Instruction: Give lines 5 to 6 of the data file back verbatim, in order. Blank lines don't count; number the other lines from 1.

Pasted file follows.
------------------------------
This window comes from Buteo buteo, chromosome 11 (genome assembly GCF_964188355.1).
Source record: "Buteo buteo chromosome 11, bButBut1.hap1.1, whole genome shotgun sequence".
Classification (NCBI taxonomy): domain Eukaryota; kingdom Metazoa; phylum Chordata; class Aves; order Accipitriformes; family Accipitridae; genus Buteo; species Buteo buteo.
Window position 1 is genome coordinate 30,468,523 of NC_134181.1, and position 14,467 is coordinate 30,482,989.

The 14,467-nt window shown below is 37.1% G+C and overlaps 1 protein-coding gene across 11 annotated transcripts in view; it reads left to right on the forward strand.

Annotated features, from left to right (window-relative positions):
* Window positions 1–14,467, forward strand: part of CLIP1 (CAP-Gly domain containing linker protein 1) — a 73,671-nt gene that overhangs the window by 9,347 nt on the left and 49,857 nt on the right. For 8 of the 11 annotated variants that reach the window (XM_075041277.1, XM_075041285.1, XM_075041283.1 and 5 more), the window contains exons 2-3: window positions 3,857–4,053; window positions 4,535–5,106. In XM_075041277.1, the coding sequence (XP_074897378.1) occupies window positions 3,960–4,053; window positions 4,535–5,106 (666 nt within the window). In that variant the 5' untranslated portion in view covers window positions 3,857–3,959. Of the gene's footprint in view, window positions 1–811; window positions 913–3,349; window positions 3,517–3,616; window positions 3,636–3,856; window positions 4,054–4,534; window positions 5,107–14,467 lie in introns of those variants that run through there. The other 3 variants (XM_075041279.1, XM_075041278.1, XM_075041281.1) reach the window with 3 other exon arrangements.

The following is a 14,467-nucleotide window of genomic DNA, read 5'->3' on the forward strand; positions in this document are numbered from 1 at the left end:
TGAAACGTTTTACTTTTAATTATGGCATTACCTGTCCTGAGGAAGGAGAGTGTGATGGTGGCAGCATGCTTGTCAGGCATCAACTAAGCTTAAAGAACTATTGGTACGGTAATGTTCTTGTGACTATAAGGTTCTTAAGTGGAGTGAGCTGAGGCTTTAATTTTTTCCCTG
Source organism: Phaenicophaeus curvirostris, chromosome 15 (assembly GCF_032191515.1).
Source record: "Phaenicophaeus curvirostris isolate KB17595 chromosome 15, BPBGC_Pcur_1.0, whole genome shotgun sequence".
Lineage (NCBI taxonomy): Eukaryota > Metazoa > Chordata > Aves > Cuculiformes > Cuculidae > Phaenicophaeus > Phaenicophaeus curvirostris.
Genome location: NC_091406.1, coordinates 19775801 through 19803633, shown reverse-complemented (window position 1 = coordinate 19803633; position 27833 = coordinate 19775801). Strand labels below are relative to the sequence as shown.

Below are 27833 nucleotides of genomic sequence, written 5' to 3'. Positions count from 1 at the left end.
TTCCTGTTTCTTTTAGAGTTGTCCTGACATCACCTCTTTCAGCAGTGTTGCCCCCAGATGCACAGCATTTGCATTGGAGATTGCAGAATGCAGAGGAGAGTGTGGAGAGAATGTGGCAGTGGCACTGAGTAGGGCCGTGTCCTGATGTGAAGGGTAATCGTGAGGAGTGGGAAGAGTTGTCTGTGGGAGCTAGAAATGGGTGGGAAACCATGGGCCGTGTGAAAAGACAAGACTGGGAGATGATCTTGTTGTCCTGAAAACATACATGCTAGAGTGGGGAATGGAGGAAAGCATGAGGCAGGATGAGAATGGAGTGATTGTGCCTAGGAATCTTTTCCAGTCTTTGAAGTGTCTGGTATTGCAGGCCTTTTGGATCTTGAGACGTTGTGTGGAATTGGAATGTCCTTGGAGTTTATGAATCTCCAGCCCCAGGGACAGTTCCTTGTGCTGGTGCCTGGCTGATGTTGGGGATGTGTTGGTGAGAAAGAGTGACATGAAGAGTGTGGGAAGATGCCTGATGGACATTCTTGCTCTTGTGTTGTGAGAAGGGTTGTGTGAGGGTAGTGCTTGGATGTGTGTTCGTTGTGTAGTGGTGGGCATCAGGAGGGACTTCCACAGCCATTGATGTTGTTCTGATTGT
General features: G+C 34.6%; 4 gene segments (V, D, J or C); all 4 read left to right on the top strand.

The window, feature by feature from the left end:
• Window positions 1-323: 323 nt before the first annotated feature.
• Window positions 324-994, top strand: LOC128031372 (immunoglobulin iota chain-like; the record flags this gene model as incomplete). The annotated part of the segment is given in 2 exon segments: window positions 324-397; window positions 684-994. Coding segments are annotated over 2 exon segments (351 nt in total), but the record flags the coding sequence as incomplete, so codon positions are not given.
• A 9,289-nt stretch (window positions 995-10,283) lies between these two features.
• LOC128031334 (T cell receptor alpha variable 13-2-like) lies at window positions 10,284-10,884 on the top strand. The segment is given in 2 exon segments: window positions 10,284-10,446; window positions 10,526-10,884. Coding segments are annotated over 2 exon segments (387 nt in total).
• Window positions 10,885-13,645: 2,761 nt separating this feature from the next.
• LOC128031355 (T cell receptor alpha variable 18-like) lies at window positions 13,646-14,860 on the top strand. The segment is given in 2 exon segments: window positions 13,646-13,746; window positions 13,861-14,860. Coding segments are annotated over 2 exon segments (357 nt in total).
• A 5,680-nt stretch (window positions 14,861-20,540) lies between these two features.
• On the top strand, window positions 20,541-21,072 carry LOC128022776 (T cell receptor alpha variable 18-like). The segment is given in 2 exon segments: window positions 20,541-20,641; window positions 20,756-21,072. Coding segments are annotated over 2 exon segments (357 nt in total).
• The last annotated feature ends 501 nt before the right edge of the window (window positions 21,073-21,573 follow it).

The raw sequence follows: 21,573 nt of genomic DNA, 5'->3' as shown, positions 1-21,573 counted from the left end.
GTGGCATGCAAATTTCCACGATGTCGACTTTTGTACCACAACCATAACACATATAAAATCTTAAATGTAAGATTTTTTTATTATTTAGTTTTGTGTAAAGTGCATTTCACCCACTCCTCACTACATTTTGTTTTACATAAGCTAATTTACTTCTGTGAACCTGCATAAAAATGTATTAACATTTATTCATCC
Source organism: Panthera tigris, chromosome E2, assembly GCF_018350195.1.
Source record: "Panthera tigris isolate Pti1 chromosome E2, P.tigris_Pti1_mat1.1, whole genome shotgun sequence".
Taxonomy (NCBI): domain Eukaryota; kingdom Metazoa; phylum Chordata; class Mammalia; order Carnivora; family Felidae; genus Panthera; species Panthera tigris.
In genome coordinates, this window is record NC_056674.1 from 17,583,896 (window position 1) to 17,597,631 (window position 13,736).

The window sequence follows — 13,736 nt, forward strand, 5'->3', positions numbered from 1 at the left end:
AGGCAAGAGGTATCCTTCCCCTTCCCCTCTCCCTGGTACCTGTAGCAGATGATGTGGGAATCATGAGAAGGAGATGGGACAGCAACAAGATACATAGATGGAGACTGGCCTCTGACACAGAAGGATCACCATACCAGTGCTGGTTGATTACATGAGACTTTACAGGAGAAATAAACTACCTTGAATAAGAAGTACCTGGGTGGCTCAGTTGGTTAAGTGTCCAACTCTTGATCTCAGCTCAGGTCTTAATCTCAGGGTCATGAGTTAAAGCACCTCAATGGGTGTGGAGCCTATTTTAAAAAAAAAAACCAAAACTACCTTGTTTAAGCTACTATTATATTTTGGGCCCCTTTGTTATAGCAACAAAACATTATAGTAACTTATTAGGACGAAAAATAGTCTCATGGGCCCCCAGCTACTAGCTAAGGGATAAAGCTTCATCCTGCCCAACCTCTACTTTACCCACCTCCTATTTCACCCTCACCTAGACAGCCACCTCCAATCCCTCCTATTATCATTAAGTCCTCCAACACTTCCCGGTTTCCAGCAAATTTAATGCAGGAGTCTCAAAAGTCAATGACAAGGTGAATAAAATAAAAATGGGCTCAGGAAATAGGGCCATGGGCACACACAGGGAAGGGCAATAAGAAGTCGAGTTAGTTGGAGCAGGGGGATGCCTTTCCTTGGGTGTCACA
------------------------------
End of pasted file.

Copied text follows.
The 14,467-nt window shown below is 37.1% G+C and overlaps 1 protein-coding gene across 11 annotated transcripts in view; it reads left to right on the forward strand.

Annotated features, from left to right (window-relative positions):